Nec Priorum

[Referring to CTB133 and CTB136 above, which were not sent, JoS compiled a far more diplomatic letter to Cardinal William, Fama divulgante (Giles JohnS 221, MTB 319),  for which he was now seeking the approval of Masters Lombard of Piacenza and Alexander Walensis, and correction, if necessary, by John bishop of Poitiers before being sent on.]
I do not agree with either the first or second letter you propose to send to Cardinal William. Both seem to be too full of suspicion and biting sarcasm.

I have instructed my messenger to call upon you en route to the bishop of Poitiers. I prefer a different way of making my first address to the Cardinals closer to what I think is suitable, but not as you might think right.  However, I do not want my insipid matter exposed to the ridicule of your household, to the cost of my reputation. I am happy, however, for it to be secretly shown to Lombardus and Alexander, one is my prince, the other a fellow brother in my order. If you  approve it, it shall go on to the bishop of Poitiers, and from him onto the Cardinals. Else, either you burn it or let that be done in his.

CTB 139 September-October 1167
Archbishop Thomas of Canterbury to Pope Alexander
[On the destruction of Frederick I's army outside Rome by some plague.]

Holy father, greeting and a firm spirit against the cruelty of princes.

We have been anxious to hear about your situation and circumstances, and for reliable news about your safety. Word of what the Lord is said to have done to that the schismatic Frederick has reached us and the whole of France, how he has been ignominiously humiliated and disgraced before all nations. But, as it is right to believe some rumours and not others, we implore you to hear from you directly, to learn if God has done for you what he has usually does for those who show hope in him, and not for those who put their trust in princes, in whom there is no salvation.

If that is how things have turned out, as rumour has it, blessed be to God who knows how to be merciful to His servants! How great is the power of God, how great is His compassion. No more manifest demonstration of God's power has been heard of since the beginning of time.  If we rightly evaluate what has happened to the authors of this wickedness, He has consumed them with an infamous death.

Your holiness will know, moreover, that what we feared has come to pass, what we were predicting about the presumption and arrogance of Cardinal William of Pavia has clearly become evident, as you can judge from the letter which he sent to us immediately on his arrival.

We were hoping, after the mandate which you sent to the king of France and ourself, for the comfort of peace by his coming, rather than shame which has resulted from the determination of the questions at issue between the king of England and ourself. Certainly he is not the man we should be subject to his authority in this case, especially as  it was at the king's insistence which persuaded you to send him than through your own judgement.

Indeed we believe justice is not served if we are subject to his judgement, one who wishes to trade in our blood for himself, from whose price he seeks to make a name for himself. Therefore we implore you, kind father, if you have concern for us, to cancel what power he has concerning our affairs. He has chosen to be the hammer of the clergy by deferring to princes, rather than acting as a challenge to the king through divine grace. If it please your holiness, we humbly beg you to listen to what the present bearer of our message will reveal to you.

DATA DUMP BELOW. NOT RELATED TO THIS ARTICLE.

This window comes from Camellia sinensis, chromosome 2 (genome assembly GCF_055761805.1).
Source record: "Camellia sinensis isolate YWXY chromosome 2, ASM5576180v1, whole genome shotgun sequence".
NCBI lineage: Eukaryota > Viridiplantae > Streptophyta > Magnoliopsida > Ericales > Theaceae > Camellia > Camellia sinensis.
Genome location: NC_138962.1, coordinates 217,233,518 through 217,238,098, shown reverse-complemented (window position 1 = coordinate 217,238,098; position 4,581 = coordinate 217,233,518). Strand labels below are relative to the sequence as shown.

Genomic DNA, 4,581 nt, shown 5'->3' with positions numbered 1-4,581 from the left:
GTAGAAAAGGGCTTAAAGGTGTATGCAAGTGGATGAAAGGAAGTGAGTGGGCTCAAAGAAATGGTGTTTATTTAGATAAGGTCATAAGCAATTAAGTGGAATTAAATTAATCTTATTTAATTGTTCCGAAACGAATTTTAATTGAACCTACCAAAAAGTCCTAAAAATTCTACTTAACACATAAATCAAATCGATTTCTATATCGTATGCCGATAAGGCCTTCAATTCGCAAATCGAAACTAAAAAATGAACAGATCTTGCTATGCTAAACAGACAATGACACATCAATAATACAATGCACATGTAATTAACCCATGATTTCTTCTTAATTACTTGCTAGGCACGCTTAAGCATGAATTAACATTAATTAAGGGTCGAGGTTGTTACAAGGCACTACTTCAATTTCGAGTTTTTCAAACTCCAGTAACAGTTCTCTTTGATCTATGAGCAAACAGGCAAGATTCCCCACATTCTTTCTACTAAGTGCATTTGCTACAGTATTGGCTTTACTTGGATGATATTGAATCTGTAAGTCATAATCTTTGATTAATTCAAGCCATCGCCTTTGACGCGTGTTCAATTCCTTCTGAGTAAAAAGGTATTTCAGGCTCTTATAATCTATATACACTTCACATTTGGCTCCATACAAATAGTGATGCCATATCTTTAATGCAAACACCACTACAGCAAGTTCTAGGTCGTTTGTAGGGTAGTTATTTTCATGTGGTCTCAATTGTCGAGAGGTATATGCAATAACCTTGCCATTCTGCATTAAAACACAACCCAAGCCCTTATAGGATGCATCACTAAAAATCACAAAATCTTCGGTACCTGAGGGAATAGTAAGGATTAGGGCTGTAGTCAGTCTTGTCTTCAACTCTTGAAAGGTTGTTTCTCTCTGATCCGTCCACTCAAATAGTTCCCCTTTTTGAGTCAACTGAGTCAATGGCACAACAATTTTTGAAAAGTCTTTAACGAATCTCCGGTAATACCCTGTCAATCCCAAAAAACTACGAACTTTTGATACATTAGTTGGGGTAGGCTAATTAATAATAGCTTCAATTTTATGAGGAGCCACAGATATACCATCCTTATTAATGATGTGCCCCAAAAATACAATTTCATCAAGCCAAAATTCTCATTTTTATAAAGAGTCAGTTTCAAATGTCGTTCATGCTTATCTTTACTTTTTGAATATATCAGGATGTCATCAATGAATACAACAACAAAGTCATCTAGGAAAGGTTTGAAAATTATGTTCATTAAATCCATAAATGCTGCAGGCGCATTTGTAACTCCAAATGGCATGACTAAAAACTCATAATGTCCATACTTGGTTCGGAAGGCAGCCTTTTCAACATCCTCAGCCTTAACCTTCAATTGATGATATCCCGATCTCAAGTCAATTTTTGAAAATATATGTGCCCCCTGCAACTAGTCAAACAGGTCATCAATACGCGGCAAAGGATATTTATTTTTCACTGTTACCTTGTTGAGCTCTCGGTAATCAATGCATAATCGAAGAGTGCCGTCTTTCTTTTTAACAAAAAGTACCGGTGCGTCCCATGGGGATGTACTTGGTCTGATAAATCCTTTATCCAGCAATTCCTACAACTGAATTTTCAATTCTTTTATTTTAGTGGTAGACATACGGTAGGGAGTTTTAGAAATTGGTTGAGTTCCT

Take up again the strength and authority of a teacher, unsheathe the sword of blessed Peter, avenge the affront committed against Christ and those who are his. Let them feel the heavy hands of Peter so that the Church's liberty, so long enfeebled and laid low, may begin to breath again, and the world rejoice, glorifying God, who has shown his mercy to you.

Cardinal William and his king perhaps believed that they could mock your authority through fortuitous misfortunes as time passed, but as the Lord changes bad conditions into better ones, he who was hoping that you would be deceived will himself be mocked. By God's mercy, he will fall into the trap which he hoped you and we would fall into.

CTB 142 Sens, October 1167
Archbishop Thomas of Canterbury to William of Pavia

We learn from your letter that you have received the genuine grace of the king of France. We pray that you will be more kindly disposed towards us and our affairs, out of respect for him. For a long time we have striven to obtain your kind favour. We hope to receive what is just.

We give thanks to Almighty God for the future peace which you promise. A wise man hides his feelings for a while, but "while you wait, time flies; and does not return at will." The physician says, 'while the patient suffers, collect the money". But I say to you grasp the present fortune which now appears naked before your eyes.

Please send us word three days before your arrival in Paris, so that if we can acquire horses, of which there are very few here because of the war, so that we may meet you an appropriate place and enjoy a welcome discussion with you. If that is not possible, we shall send you one of our companions to bring back news of where you are and where you intend to go.

CTB 143 (a and b) ca October 1167
Archbishop Thomas of Canterbury to Cardinal Otto

We send back to you many thanks as one in whom we completely trust. We prize the memory of your kind letter in which you thanked us for persuading the French king [to give you a licence to pass through his lands] so as to bring your business to a successful conclusion. In friendship we shall give our counsel and support to advance your honour with the king and our other friends, not only in this matter but in others.